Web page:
The bills moved of their own accord, swarming the man. Each time he attempted to flee, forces larger than himself ripped him through the air, closer and closer to the unfinished Jacuzzi that was both a symbol of his financial depression and his literal doom. As the rage boiled within his Icelandic spirit, an ax-carrying Viking appeared, each time larger than the last, his calls for blood becoming harder and harder to ignore. Penguins presaging his pressing problems haunted his dreams, the land itself whispering against him; the glittering confetti from the Champagne dance he performed after taking loan after loan and making investment after investment remained there on the floor as he returned to the bank with a shovel to re-enact delusions from American Psycho. You forget, watching Saga unfold, feeling the uncanny chill of familiarity and anger, that this tormented debtor, Gunnar, is more than just a figurative puppet; Kirjan Waage’s intricate designs and the specificity of movement that his OBIE-winning Wakka Wakka troupe achieves are at times more lifelike than the real thing–Conan Magee, for instance, is focused entirely on controlling Gunnar’s feet, which allows Waage to doubly focus on the rest of Gunnar’s expressive body.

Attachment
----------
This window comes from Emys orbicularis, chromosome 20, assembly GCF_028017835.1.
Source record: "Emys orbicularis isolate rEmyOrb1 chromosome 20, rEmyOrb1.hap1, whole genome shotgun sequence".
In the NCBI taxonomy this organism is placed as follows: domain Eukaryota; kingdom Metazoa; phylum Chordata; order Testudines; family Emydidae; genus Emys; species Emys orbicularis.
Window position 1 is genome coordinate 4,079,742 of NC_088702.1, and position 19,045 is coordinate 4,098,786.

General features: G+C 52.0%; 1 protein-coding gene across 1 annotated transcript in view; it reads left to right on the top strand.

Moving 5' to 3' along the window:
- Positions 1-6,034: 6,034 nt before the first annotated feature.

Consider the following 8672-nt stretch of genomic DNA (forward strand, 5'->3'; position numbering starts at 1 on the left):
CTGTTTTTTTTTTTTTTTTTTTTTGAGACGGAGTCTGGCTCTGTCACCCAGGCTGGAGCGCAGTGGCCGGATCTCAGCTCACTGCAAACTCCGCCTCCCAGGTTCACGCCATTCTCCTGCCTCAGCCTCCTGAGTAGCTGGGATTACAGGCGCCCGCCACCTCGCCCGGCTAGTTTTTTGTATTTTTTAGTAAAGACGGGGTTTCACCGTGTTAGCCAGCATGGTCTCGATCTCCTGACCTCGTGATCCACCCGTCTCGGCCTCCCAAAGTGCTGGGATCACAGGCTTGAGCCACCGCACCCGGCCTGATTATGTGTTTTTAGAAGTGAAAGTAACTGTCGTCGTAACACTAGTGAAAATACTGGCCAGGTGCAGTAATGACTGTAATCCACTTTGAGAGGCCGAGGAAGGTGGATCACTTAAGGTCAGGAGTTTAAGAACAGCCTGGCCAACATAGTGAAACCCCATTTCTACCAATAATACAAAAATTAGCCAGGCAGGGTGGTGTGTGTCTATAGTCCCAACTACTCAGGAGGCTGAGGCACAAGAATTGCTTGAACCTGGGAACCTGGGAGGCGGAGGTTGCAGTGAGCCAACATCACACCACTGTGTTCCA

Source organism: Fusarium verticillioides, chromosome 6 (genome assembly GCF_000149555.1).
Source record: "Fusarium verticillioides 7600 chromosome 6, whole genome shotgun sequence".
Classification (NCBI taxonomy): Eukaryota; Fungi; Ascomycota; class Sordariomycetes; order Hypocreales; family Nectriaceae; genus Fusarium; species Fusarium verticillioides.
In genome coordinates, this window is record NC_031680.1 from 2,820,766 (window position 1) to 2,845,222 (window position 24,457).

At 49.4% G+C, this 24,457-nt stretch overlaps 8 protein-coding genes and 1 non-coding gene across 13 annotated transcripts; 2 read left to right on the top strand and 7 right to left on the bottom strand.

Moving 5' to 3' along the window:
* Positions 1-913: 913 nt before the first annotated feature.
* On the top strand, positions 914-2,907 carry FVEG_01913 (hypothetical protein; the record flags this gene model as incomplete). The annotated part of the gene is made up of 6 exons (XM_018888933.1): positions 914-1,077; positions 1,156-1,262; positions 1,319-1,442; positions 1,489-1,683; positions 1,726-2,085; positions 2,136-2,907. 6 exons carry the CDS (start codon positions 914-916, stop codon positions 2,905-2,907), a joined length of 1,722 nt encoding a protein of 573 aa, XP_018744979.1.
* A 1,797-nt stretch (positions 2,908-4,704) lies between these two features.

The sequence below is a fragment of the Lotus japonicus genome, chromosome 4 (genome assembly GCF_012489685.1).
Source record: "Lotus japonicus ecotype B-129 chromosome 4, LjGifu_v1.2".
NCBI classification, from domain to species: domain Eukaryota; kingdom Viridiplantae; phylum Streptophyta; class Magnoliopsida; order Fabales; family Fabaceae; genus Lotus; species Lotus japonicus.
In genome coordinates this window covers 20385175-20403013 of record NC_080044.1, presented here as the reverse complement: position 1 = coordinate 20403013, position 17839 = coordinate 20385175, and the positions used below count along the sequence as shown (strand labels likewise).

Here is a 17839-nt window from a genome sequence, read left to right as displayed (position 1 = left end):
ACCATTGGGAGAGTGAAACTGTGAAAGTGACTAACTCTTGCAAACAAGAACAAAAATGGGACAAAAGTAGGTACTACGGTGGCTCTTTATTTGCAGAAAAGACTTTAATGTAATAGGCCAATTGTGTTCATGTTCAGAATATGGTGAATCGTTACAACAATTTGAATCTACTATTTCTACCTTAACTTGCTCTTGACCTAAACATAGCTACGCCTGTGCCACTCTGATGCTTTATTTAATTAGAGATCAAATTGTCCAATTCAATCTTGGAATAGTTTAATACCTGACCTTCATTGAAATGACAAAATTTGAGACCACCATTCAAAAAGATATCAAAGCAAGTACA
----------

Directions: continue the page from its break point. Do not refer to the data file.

Those who saw War Horse on stage will understand this; those who love theater are no stranger to the truth-telling powers of illusion. More importantly, audiences of all ages will appreciate the scale and scope that puppetry can bring: scenes alternate–or sometimes operate concurrently–between the macro (a giant map of Iceland looms above the stage, out of which former prime minister Geir Haarde sometimes appears; the zoomed-out miniature of Gunnar’s vast, debt-riddled land) and the micro. There’s room enough for the barn in which Gunnar teaches his son (Andrew Manjuck) to shear the flock and receives notice of his eviction; the stoop of the bar outside of which Gunnar drunkenly attempts to screw his future wife, Helga (Andrea Osp Karlsdottir); and the exterior of his home, the windows of which he will yell through as agents attempt to auction off his sweat-soaked property. Despite being performed live, within a theater, the story is not restricted to any of the usual limitations of the stage, and even if it were, co-writer and director Gwendolyn Warnock has found ways to richly double-down on the show’s compelling effects: for instance, the puppeteers wear black horse masks, the better to keep your focus on the puppets and to emphasize Gunnar’s simple passions: “You know I was a horse in a former life,” he proudly tells his son.
Saga forges a powerful balance between Wakka Wakka’s last two shows, 2010’s visually stunning science-fiction allegory Baby Universe and their heart-ripping 2008 masterpiece, the Holocaust drama Fabrik. Their larger-than-life designs are now balanced with a larger-than-life story, with Gunnar serving as an Everypuppet for the victims of the financial crisis. Even the rare missteps in Saga can be forgiven: after all, is Wakka Wakka not dealing with a crisis that arose from people getting swept up in the moment, convinced that their Big Ideas would only ever grow without bursting? Ultimately, Saga is an AAA-rated play (XXX at one point), and your own investment in these seventy minutes of personal/economic collapse is protected by the troupe’s own rock-steady commitment to their work: their so-very-human puppets.
Press ticket; general admission.